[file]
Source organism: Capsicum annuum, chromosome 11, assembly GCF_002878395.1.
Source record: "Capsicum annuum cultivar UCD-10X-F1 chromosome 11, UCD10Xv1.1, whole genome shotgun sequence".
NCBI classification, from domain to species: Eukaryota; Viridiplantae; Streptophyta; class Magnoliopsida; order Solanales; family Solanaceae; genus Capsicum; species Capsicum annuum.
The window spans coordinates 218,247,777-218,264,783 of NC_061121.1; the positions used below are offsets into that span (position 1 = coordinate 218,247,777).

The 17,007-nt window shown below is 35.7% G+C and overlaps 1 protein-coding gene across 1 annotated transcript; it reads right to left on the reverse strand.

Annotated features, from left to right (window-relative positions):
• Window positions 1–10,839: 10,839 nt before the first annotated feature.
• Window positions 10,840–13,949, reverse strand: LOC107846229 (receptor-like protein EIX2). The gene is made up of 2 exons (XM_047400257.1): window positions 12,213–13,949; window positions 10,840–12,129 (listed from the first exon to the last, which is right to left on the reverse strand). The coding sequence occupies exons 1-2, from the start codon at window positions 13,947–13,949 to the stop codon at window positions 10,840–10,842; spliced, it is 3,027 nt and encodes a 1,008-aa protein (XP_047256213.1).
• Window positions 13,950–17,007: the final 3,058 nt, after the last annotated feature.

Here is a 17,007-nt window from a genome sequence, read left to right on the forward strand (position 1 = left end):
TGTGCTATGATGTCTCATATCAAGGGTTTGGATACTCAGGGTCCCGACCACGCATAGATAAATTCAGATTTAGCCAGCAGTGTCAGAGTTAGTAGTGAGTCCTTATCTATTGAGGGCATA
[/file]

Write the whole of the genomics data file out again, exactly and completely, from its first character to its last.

Source organism: Capsicum annuum, chromosome 11, assembly GCF_002878395.1.
Source record: "Capsicum annuum cultivar UCD-10X-F1 chromosome 11, UCD10Xv1.1, whole genome shotgun sequence".
NCBI classification, from domain to species: Eukaryota; Viridiplantae; Streptophyta; class Magnoliopsida; order Solanales; family Solanaceae; genus Capsicum; species Capsicum annuum.
The window spans coordinates 218,247,777-218,264,783 of NC_061121.1; the positions used below are offsets into that span (position 1 = coordinate 218,247,777).

The 17,007-nt window shown below is 35.7% G+C and overlaps 1 protein-coding gene across 1 annotated transcript; it reads right to left on the reverse strand.

Annotated features, from left to right (window-relative positions):
• Window positions 1–10,839: 10,839 nt before the first annotated feature.
• Window positions 10,840–13,949, reverse strand: LOC107846229 (receptor-like protein EIX2). The gene is made up of 2 exons (XM_047400257.1): window positions 12,213–13,949; window positions 10,840–12,129 (listed from the first exon to the last, which is right to left on the reverse strand). The coding sequence occupies exons 1-2, from the start codon at window positions 13,947–13,949 to the stop codon at window positions 10,840–10,842; spliced, it is 3,027 nt and encodes a 1,008-aa protein (XP_047256213.1).
• Window positions 13,950–17,007: the final 3,058 nt, after the last annotated feature.

Here is a 17,007-nt window from a genome sequence, read left to right on the forward strand (position 1 = left end):
TGTGCTATGATGTCTCATATCAAGGGTTTGGATACTCAGGGTCCCGACCACGCATAGATAAATTCAGATTTAGCCAGCAGTGTCAGAGTTAGTAGTGAGTCCTTATCTATTGAGGGCATA